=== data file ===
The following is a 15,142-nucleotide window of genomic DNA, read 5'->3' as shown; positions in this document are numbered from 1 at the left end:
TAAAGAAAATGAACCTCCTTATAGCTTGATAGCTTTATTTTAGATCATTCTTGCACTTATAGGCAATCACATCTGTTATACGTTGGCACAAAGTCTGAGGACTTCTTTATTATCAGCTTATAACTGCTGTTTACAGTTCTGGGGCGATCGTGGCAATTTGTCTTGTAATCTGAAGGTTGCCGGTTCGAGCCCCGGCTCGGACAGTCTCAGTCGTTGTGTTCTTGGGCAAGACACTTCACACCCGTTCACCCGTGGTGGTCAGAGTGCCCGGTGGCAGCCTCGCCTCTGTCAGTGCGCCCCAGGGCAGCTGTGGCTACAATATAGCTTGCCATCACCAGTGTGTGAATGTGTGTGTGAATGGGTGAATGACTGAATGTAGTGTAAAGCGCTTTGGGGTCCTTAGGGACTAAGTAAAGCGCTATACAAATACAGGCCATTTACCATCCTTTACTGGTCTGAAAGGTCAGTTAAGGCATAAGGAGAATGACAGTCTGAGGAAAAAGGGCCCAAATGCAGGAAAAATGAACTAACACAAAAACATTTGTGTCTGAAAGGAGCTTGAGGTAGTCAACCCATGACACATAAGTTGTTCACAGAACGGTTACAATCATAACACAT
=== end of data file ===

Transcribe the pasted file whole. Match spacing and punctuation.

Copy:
The following is a 15,142-nucleotide window of genomic DNA, read 5'->3' as shown; positions in this document are numbered from 1 at the left end:
TAAAGAAAATGAACCTCCTTATAGCTTGATAGCTTTATTTTAGATCATTCTTGCACTTATAGGCAATCACATCTGTTATACGTTGGCACAAAGTCTGAGGACTTCTTTATTATCAGCTTATAACTGCTGTTTACAGTTCTGGGGCGATCGTGGCAATTTGTCTTGTAATCTGAAGGTTGCCGGTTCGAGCCCCGGCTCGGACAGTCTCAGTCGTTGTGTTCTTGGGCAAGACACTTCACACCCGTTCACCCGTGGTGGTCAGAGTGCCCGGTGGCAGCCTCGCCTCTGTCAGTGCGCCCCAGGGCAGCTGTGGCTACAATATAGCTTGCCATCACCAGTGTGTGAATGTGTGTGTGAATGGGTGAATGACTGAATGTAGTGTAAAGCGCTTTGGGGTCCTTAGGGACTAAGTAAAGCGCTATACAAATACAGGCCATTTACCATCCTTTACTGGTCTGAAAGGTCAGTTAAGGCATAAGGAGAATGACAGTCTGAGGAAAAAGGGCCCAAATGCAGGAAAAATGAACTAACACAAAAACATTTGTGTCTGAAAGGAGCTTGAGGTAGTCAACCCATGACACATAAGTTGTTCACAGAACGGTTACAATCATAACACAT